The safest country to walk in at night 

With its zero-tolerance approach to crime, highly visible police officers, and well-lit streets, Norway takes the top spot for the percentage of women who feel safe walking alone at night, at 83%, unchanged since last year. 

This is likely due to the very low crime rates in Norway, even in the major cities such as Oslo, Bergen, and Stavanger.

The country with the lowest acceptance of violence against women

For solo female travelers, a country’s attitude towards violence against women is one of the most important factors, as it could indicate a risk of being a victim of violent crime. 

This indicator looks at the percentage of women who believe that a man is justified in beating their partner in some circumstances, whilst demonstrating how domestic violence is viewed across nations. It stands at 1.4% in Ireland, rising by 0.4% over the last year. This statistic can be as high as over a third in other countries.

Lithuania, home to the capital Vilnius, shares the top spot. The percentage of women in Lithuania who believe that a man is justified in beating their partner in some circumstances has dropped by 0.6% since last year.   

The countries with the strongest laws against violence 

For this indicator, a lower score shows that a country offers a legal framework that offers women protection from domestic violence, without discriminating against women’s rights.

Several countries on our list achieved a score of 0.0 here, including France, Turkey, Chile, Costa Rica, and Mexico. This is a positive change over last year, where no countries scored less than 0.3. 

Key legal provisions include French laws that allow health professionals to break patient confidentiality in cases of domestic violence. Additional provisions include the expansion of the definition of domestic violence by the Mexican government, making digital and media violence punishable under the same laws. 

Chile has also taken steps to protect women against domestic violence by disallowing violent emotion as a mitigating factor in sentencing and Costa Rica’s laws on domestic violence provide 18 protective measures available to victims including police protection orders.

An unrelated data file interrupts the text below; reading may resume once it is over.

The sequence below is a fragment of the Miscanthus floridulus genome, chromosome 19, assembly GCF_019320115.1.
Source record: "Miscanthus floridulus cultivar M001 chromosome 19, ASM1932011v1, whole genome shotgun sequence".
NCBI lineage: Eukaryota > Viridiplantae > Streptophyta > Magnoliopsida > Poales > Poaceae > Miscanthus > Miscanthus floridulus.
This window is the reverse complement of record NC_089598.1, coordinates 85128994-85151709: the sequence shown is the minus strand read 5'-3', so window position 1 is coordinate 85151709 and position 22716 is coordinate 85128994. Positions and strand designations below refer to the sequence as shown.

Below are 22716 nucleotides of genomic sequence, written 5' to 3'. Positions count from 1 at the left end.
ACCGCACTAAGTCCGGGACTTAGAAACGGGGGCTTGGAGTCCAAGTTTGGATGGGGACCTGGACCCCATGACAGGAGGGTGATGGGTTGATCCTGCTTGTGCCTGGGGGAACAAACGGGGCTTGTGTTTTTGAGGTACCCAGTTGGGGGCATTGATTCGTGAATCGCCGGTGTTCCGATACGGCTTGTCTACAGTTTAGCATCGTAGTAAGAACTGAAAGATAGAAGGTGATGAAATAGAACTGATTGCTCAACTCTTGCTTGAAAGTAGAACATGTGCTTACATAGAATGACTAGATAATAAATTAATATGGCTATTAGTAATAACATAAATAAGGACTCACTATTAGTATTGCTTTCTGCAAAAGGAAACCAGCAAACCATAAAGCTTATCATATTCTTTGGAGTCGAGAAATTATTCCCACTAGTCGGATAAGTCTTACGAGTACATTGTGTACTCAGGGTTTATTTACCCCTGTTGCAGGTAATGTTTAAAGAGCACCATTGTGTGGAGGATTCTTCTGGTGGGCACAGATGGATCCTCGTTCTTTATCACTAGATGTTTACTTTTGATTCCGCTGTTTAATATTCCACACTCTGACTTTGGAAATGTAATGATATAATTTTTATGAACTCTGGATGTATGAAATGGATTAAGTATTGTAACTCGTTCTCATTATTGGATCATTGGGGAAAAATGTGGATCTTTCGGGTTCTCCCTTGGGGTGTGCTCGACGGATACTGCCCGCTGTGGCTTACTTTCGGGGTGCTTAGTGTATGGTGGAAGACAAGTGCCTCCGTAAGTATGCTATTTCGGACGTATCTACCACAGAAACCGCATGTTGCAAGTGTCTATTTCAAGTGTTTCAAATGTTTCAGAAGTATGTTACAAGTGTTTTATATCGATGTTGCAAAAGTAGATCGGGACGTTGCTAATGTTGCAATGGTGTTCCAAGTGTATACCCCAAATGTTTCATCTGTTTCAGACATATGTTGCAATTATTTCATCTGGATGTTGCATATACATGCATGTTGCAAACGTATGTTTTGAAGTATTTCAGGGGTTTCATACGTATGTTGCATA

The best country for gender equality

Looking more broadly at which nations offer women the highest level of equality and thus are more likely to make them feel safe and accepted, Norway comes out on top, replacing its Nordic neighbor Finland which took the top spot last year.  

Norway scores 0.879 out of 1 on the World Economic Forum’s Global Gender Gap Report, which rates nations on various equality measures such as economic participation, educational attainment, political empowerment, and more.


Each country was analyzed on the following factors, with each one being given a normalized score out of ten for each factor before an average across all of these scores was taken.

Women who have experienced violence
The percentage of women who have experienced physical and/or sexual violence from an intimate partner at some time in their life, according to OECD Data from 2019 (or the latest date available).

Female homicide victims
The number of female victims of intentional homicide per 100,000 females according to the World Bank from 2019 (or the latest date available).

Safety index score
A score out of 100 on the overall safety of the country according to Numbeo’s Crime Index (as of August 16th, 2023).

Women who feel safe walking alone at night
The percentage of women who feel safe walking alone at night in the area where they live according to a Gallup World Poll, sourced via the OECD’s How’s Life? Report from 2018 (or the latest date available).

Attitudes toward violence against women
The percentage of women who agree that a husband/partner is justified in beating their wife/partner under certain circumstances, according to OECD Data from 2023. 

Laws on domestic violence
Whether the legal framework offers women legal protection from domestic violence. Laws on domestic violence are presented as values ranging from 0 to 1, where 0 means that laws or practices do not discriminate against women’s rights and 1 means laws or practices fully discriminate against women’s rights, according to OECD Data from 2023. 

Global Gender Gap Index score
The country’s score (out of 1) on the World Economic Forum’s Global Gender Gap Report 2023.